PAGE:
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William A. Simpson; Detecting simple patterns with night vision goggles. Journal of Vision 2004;4(8):788. doi: https://doi.org/10.1167/4.8.788.
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© ARVO (1962-2015); The Authors (2016-present)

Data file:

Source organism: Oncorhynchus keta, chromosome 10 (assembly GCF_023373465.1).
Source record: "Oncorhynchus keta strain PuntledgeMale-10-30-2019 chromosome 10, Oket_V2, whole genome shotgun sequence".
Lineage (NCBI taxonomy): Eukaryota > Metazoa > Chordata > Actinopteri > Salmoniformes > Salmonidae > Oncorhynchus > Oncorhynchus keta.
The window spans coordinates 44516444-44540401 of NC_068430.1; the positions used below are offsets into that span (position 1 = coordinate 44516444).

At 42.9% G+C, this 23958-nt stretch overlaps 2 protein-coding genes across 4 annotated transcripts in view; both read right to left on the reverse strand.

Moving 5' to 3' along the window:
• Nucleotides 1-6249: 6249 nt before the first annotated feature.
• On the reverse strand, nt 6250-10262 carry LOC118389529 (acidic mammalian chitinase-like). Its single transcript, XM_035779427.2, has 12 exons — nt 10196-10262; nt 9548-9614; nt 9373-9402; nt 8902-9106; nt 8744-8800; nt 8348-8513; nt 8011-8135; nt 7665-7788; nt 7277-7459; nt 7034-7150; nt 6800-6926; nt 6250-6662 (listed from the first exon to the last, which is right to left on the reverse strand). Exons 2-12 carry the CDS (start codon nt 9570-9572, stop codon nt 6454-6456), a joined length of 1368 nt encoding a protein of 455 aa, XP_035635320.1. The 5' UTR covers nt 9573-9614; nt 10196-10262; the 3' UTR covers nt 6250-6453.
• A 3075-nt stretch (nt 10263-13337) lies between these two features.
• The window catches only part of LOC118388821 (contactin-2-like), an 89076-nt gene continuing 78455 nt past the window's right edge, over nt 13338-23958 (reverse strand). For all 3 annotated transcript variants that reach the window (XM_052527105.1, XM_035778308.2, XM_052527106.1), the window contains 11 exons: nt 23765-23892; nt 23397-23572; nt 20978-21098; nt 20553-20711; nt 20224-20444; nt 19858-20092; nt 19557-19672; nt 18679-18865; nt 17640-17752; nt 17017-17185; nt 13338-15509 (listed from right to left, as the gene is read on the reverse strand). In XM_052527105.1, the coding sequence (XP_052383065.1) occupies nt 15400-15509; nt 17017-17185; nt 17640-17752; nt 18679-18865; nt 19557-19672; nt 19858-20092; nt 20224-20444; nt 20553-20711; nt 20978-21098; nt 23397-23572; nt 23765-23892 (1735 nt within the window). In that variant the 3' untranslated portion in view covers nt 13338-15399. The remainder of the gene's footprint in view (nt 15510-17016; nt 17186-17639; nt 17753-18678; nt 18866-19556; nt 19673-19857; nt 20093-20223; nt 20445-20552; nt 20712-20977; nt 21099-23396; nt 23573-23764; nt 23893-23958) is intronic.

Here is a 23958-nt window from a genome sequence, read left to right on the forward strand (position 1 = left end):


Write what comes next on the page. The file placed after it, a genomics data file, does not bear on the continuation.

Night vision goggles (NVGs) are widely used visual aids, particularly in night-time military operations. The purpose of this study was to see precisely how NVGs aid in the detection of simple patterns. Previous experiments in photopic conditions have shown that there are two factors that limit detection: sampling efficiency and internal noise. Ideally, the NVG might increase sampling efficiency and reduce internal noise. We measured the threshold contrast energy for detecting a Gabor patch in various levels of Gaussian white noise. The light delivered to the eye travelled through neutral density filters and an NVG. Several mean luminances were used. We find that for a mean luminance at the eye of 10 cd/m2, the observer using an NVG had a higher internal noise level and a lower efficiency than the observer using a naked eye. The NVG amplifies the light by a factor of 2600, though, so the interesting comparison is between a Gabor with mean luminance .0038 cd/m2 viewed with and without NVG. It turned out that the functional relationship between threshold energy and noise power spectral density broke down at low luminances, and so the internal noise/sampling efficiency scheme no longer held. Our evidence suggests instead that a hard threshold limits detection, and that NVGs work by lifting the pattern's contrast above a hard threshold.
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